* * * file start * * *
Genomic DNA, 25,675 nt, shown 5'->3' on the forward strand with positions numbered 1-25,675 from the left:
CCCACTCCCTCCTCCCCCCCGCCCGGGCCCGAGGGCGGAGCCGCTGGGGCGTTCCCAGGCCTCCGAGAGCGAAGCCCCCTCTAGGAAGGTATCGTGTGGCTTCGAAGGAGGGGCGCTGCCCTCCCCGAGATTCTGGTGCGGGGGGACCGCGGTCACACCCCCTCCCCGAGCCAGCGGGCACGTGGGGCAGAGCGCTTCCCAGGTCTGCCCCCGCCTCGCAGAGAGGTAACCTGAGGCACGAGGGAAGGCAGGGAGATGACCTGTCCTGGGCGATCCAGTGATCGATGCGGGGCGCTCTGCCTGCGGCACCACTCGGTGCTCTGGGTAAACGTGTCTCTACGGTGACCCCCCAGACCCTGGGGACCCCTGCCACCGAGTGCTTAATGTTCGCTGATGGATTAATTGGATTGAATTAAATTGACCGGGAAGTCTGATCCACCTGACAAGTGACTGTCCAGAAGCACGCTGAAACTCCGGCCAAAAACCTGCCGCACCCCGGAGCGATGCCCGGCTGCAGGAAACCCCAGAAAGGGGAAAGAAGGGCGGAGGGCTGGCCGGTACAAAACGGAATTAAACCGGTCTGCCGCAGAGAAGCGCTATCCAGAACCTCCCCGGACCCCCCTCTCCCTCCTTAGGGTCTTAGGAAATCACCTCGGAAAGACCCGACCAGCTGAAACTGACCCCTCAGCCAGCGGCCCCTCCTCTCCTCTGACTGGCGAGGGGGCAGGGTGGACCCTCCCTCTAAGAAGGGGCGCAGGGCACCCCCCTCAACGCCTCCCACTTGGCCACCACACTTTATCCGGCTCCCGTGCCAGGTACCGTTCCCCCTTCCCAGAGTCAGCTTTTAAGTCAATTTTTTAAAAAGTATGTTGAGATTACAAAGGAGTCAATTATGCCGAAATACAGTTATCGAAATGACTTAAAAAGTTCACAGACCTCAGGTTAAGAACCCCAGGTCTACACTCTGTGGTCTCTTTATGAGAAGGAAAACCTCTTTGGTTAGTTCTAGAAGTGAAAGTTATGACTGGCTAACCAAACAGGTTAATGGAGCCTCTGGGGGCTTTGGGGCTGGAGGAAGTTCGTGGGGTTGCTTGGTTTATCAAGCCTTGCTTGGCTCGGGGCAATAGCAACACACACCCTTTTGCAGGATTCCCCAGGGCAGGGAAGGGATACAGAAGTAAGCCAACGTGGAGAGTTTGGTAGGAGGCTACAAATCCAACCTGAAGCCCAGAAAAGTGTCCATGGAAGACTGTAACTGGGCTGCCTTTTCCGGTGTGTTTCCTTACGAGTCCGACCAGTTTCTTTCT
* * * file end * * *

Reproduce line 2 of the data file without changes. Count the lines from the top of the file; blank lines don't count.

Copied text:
CCCACTCCCTCCTCCCCCCCGCCCGGGCCCGAGGGCGGAGCCGCTGGGGCGTTCCCAGGCCTCCGAGAGCGAAGCCCCCTCTAGGAAGGTATCGTGTGGCTTCGAAGGAGGGGCGCTGCCCTCCCCGAGATTCTGGTGCGGGGGGACCGCGGTCACACCCCCTCCCCGAGCCAGCGGGCACGTGGGGCAGAGCGCTTCCCAGGTCTGCCCCCGCCTCGCAGAGAGGTAACCTGAGGCACGAGGGAAGGCAGGGAGATGACCTGTCCTGGGCGATCCAGTGATCGATGCGGGGCGCTCTGCCTGCGGCACCACTCGGTGCTCTGGGTAAACGTGTCTCTACGGTGACCCCCCAGACCCTGGGGACCCCTGCCACCGAGTGCTTAATGTTCGCTGATGGATTAATTGGATTGAATTAAATTGACCGGGAAGTCTGATCCACCTGACAAGTGACTGTCCAGAAGCACGCTGAAACTCCGGCCAAAAACCTGCCGCACCCCGGAGCGATGCCCGGCTGCAGGAAACCCCAGAAAGGGGAAAGAAGGGCGGAGGGCTGGCCGGTACAAAACGGAATTAAACCGGTCTGCCGCAGAGAAGCGCTATCCAGAACCTCCCCGGACCCCCCTCTCCCTCCTTAGGGTCTTAGGAAATCACCTCGGAAAGACCCGACCAGCTGAAACTGACCCCTCAGCCAGCGGCCCCTCCTCTCCTCTGACTGGCGAGGGGGCAGGGTGGACCCTCCCTCTAAGAAGGGGCGCAGGGCACCCCCCTCAACGCCTCCCACTTGGCCACCACACTTTATCCGGCTCCCGTGCCAGGTACCGTTCCCCCTTCCCAGAGTCAGCTTTTAAGTCAATTTTTTAAAAAGTATGTTGAGATTACAAAGGAGTCAATTATGCCGAAATACAGTTATCGAAATGACTTAAAAAGTTCACAGACCTCAGGTTAAGAACCCCAGGTCTACACTCTGTGGTCTCTTTATGAGAAGGAAAACCTCTTTGGTTAGTTCTAGAAGTGAAAGTTATGACTGGCTAACCAAACAGGTTAATGGAGCCTCTGGGGGCTTTGGGGCTGGAGGAAGTTCGTGGGGTTGCTTGGTTTATCAAGCCTTGCTTGGCTCGGGGCAATAGCAACACACACCCTTTTGCAGGATTCCCCAGGGCAGGGAAGGGATACAGAAGTAAGCCAACGTGGAGAGTTTGGTAGGAGGCTACAAATCCAACCTGAAGCCCAGAAAAGTGTCCATGGAAGACTGTAACTGGGCTGCCTTTTCCGGTGTGTTTCCTTACGAGTCCGACCAGTTTCTTTCT